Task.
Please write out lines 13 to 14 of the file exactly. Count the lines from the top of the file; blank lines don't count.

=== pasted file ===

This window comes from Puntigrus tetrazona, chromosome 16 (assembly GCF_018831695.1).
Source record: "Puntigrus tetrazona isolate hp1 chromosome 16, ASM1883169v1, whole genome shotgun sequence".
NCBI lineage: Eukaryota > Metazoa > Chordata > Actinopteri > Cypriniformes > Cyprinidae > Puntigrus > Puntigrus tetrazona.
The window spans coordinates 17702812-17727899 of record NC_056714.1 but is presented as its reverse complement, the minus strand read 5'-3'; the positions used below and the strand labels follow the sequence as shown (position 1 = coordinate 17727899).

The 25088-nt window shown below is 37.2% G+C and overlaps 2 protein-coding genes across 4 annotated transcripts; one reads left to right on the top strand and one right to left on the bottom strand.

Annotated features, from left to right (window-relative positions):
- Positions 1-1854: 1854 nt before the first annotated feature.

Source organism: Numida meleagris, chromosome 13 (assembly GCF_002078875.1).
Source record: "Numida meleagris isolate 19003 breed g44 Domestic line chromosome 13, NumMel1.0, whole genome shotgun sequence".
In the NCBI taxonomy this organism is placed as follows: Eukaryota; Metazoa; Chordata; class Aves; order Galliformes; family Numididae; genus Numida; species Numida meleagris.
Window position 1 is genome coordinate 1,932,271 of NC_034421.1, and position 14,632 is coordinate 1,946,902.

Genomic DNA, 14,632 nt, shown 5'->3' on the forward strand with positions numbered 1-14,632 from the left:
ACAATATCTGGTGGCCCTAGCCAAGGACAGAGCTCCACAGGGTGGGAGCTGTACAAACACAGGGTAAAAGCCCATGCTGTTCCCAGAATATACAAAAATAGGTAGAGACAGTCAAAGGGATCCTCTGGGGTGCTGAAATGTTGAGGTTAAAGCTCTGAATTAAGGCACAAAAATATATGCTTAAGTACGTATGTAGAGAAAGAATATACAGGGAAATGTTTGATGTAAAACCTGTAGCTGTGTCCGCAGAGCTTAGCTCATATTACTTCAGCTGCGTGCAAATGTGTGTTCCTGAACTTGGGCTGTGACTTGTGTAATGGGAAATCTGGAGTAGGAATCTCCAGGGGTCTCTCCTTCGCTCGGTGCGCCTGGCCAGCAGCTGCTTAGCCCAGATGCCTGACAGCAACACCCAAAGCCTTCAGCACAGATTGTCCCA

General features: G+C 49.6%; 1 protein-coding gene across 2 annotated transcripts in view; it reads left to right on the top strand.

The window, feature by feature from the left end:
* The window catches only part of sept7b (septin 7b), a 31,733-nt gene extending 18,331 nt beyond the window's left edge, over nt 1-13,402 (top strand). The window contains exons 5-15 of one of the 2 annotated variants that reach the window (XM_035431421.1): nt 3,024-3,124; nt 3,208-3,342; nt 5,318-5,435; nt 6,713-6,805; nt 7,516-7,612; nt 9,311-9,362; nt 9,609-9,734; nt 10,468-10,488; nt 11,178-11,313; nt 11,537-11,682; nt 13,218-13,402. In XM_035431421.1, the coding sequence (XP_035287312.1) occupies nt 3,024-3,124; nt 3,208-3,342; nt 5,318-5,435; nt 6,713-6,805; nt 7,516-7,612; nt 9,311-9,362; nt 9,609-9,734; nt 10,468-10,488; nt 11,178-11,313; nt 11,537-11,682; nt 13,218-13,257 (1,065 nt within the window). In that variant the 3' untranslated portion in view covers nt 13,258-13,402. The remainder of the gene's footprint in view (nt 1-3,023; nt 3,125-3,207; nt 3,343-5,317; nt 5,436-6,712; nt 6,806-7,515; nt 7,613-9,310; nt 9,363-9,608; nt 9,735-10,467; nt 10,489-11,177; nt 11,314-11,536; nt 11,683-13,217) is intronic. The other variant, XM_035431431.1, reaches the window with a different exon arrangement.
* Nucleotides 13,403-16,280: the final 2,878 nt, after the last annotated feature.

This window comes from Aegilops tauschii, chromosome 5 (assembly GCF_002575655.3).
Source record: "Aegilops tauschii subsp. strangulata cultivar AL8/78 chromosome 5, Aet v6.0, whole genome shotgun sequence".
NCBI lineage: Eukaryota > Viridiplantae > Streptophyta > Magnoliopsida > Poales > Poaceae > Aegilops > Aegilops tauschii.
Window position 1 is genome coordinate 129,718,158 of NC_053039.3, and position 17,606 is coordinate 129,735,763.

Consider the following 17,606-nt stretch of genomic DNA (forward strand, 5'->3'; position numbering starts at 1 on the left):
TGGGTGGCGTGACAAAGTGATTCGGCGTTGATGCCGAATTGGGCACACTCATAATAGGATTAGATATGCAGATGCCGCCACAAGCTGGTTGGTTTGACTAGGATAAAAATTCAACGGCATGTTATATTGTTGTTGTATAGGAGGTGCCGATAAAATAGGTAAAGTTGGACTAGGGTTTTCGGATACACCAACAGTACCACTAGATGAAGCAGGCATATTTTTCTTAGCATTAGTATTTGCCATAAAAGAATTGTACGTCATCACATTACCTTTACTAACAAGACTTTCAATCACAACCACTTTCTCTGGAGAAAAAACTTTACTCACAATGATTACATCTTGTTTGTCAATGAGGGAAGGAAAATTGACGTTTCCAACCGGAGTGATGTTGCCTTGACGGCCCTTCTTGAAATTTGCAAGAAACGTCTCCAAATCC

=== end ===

ACAATATCTGGTGGCCCTAGCCAAGGACAGAGCTCCACAGGGTGGGAGCTGTACAAACACAGGGTAAAAGCCCATGCTGTTCCCAGAATATACAAAAATAGGTAGAGACAGTCAAAGGGATCCTCTGGGGTGCTGAAATGTTGAGGTTAAAGCTCTGAATTAAGGCACAAAAATATATGCTTAAGTACGTATGTAGAGAAAGAATATACAGGGAAATGTTTGATGTAAAACCTGTAGCTGTGTCCGCAGAGCTTAGCTCATATTACTTCAGCTGCGTGCAAATGTGTGTTCCTGAACTTGGGCTGTGACTTGTGTAATGGGAAATCTGGAGTAGGAATCTCCAGGGGTCTCTCCTTCGCTCGGTGCGCCTGGCCAGCAGCTGCTTAGCCCAGATGCCTGACAGCAACACCCAAAGCCTTCAGCACAGATTGTCCCA

General features: G+C 49.6%; 1 protein-coding gene across 2 annotated transcripts in view; it reads left to right on the top strand.